Announcing Stack Overflow Documentation

We started with Q&A. Technical documentation is next, and we need your help.

Whether you're a beginner or an experienced developer, you can contribute.

Sign up and start helping → Learn more about Documentation →

I have some data I that I'm assuming comes from a distribution and I'm trying to estimate that distribution. Right now I'm using the package KernSmooth in R with a Gaussian kernel and am using the package's dpik() function to automatically select my bandwidth. (I assume it uses AMISE or the sort, please let me know if there is a better auto-bandwidth selection process) What I'm interested in, though, is finding the x-value that corresponds with the highest peak in the distribution...This seems like a very simple thing to me and something I put off as trivial earlier on but to my frustration, I'm hitting some snags. The bkde() function in KernSmooth passes back a set of (x,y) coordinates which map out the distribution the algorithm has estimated. I know I could simply do a linear search through the data to find the max y-value and could simply grab the corresponding x-value but, as I am writing a function which may be called frequently in an automated process, I feel it is inefficient. Especially inefficient since bkde() gives back a lot of values.

My other idea was to attempt to fit a curve to it and take the derivative and set it equal to zero but that sounds like it may be inefficient as well. Maybe density() would be a better function to use here?

Please let me know if there is any efficient way for this...I actually plan to do a little bit of inference on the distributions I find. Such as finding the cutoff points to chop off a certain percentage of the tail on either side (i.e. confidence intervals) and finding the expected value. My vague plan now is to use some monte carlo techniques or attempt to draw from the distribution to get an idea for areas with bootstrapping techniques. Any help on any methods to do any of these would be greatly appreciated.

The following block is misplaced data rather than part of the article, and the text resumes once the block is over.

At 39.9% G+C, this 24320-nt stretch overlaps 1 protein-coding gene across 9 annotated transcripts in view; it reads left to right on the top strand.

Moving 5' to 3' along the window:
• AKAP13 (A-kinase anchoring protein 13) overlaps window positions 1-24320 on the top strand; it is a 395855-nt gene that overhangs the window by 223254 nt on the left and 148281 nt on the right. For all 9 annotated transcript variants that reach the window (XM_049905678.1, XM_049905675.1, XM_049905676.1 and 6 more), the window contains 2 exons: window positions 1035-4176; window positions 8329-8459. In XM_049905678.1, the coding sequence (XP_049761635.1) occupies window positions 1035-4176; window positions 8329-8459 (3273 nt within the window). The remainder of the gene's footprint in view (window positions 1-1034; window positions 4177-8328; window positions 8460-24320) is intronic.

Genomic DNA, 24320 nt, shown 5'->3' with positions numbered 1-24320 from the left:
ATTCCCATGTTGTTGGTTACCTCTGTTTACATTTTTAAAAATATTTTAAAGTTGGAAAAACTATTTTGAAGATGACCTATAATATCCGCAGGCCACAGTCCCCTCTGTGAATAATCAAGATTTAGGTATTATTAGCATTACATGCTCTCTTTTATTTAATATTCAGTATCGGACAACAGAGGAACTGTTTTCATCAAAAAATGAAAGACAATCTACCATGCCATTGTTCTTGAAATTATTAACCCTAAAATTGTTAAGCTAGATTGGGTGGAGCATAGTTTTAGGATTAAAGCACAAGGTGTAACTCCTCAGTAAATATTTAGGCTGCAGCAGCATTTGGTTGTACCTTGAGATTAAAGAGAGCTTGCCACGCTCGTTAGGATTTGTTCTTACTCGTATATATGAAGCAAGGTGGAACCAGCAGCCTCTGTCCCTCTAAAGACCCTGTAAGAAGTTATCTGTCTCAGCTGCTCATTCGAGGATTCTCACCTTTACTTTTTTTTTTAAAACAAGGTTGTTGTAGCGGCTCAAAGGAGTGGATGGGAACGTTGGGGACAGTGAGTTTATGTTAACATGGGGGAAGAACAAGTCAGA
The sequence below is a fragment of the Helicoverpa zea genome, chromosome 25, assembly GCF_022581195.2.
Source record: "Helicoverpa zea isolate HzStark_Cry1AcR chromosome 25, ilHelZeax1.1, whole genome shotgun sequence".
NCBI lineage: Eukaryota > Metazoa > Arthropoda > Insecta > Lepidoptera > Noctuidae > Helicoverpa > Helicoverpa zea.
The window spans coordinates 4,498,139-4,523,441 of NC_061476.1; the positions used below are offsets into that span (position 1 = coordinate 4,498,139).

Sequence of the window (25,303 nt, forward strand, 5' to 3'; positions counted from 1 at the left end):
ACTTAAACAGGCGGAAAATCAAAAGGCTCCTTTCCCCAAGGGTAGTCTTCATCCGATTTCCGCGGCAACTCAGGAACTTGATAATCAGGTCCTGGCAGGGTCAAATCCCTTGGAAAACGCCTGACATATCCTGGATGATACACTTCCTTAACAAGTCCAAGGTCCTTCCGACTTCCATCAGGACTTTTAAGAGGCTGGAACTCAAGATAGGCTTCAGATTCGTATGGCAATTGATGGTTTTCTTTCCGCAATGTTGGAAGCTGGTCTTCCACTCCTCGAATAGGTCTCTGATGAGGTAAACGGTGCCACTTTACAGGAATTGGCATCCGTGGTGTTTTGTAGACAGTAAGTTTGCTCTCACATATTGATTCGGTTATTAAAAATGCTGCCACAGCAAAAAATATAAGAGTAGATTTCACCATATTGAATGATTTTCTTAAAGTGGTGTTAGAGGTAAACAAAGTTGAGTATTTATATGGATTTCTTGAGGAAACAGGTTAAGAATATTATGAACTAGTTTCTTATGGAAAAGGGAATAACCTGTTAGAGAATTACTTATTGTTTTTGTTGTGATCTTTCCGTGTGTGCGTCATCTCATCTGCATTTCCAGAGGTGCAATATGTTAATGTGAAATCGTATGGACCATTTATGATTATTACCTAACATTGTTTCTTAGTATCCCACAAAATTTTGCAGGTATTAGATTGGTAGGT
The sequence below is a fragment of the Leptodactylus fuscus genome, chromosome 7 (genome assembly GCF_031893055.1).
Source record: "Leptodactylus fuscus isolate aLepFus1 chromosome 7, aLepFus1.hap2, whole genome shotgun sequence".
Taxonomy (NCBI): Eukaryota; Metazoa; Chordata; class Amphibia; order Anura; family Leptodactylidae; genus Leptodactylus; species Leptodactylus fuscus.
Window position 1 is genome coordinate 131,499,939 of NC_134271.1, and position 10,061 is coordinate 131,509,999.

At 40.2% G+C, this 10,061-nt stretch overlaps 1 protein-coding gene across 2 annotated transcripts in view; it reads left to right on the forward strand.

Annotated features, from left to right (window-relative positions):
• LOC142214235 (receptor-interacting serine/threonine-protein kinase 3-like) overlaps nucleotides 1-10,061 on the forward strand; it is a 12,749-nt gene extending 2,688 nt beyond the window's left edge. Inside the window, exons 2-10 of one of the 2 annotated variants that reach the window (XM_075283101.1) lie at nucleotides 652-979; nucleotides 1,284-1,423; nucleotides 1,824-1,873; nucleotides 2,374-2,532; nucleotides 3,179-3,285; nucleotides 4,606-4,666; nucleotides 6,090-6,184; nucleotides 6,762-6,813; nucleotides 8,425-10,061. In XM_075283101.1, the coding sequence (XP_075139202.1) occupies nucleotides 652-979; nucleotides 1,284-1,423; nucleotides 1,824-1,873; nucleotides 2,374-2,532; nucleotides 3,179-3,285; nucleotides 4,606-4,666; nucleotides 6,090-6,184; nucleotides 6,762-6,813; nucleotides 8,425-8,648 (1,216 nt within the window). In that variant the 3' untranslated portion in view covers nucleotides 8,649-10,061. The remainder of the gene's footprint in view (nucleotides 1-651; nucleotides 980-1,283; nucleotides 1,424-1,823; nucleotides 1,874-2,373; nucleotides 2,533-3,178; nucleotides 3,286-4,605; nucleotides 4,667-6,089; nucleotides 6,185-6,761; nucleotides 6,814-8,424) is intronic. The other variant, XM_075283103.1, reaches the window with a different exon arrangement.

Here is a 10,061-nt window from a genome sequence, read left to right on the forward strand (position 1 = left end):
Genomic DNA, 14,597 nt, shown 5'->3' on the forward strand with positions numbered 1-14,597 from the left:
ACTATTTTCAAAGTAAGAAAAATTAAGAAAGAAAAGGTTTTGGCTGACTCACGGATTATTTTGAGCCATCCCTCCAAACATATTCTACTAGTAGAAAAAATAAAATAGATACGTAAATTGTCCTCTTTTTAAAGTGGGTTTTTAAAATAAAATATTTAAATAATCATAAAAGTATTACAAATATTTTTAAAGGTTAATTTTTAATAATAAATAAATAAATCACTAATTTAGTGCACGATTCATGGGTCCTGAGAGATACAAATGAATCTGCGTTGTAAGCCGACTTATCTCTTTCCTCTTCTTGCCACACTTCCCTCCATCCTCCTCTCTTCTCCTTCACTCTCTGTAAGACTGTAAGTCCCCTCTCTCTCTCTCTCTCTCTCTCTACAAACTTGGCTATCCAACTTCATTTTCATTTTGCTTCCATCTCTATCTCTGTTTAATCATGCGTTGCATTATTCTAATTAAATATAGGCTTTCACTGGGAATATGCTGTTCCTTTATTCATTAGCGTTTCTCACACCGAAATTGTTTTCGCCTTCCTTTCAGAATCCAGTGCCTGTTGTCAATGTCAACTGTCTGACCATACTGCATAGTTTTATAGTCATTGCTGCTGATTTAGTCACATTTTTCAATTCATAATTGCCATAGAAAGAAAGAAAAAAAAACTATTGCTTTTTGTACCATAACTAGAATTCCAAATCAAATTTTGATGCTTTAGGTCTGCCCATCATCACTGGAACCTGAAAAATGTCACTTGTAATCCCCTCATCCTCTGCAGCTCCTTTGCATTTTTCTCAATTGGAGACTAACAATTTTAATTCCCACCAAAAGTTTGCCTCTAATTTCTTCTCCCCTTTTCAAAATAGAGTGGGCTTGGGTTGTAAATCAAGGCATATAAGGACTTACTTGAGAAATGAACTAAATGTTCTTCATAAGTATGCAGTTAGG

share|improve this question
I would recommend Wand and Jones' 1995 book "Kernel Smoothing", from Chapman & Hall- the book on which the KernSmooth package is based- to get a more complete understanding of the bandwidth selection processes being implemented. – Nan Sep 19 '12 at 18:47


> require(KernSmooth)
Loading required package: KernSmooth
KernSmooth 2.23 loaded
Copyright M. P. Wand 1997-2009
> mod <- bkde(faithful$waiting)
> str(mod)
List of 2
 $ x: num [1:401] 22.7 23 23.2 23.4 23.7 ...
 $ y: num [1:401] 3.46e-08 1.17e-07 1.40e-07 1.68e-07 2.00e-07 ...

is this not efficient enough?

> which(mod$y == max(mod$y))
[1] 245

density() does something similar, but it returns 512 values of the density evaluate at 512 regular intervals of x.

In both functions the number of points returned can be controlled. See argument gridsize in bkde() and n in density(). Of course, the precision of the approach does depend on the density of points at which the KDE is estimated so you won;t want to set this too low.

My gut tells me you may spend an awful lot more time thinking up and implementing a more efficient approach than you would spend just going with the above simple solution.

share|improve this answer
Thanks. The linear search probably is fine...I was most likely just overthinking it and expecting some magic for it. Any tips for how I should attempt to sample from it...actually I most likely don't even need to do that: For the expected value I could sum over x*y since y represents p(x) here and divide by dx which would be 401 in this case. Decent enough? As for computing areas of probability... Any built in function or do I have to do Riemann sums by hand or the sort? – msabin Jun 5 '12 at 20:34

Your Answer


By posting your answer, you agree to the privacy policy and terms of service.

Not the answer you're looking for? Browse other questions tagged or ask your own question.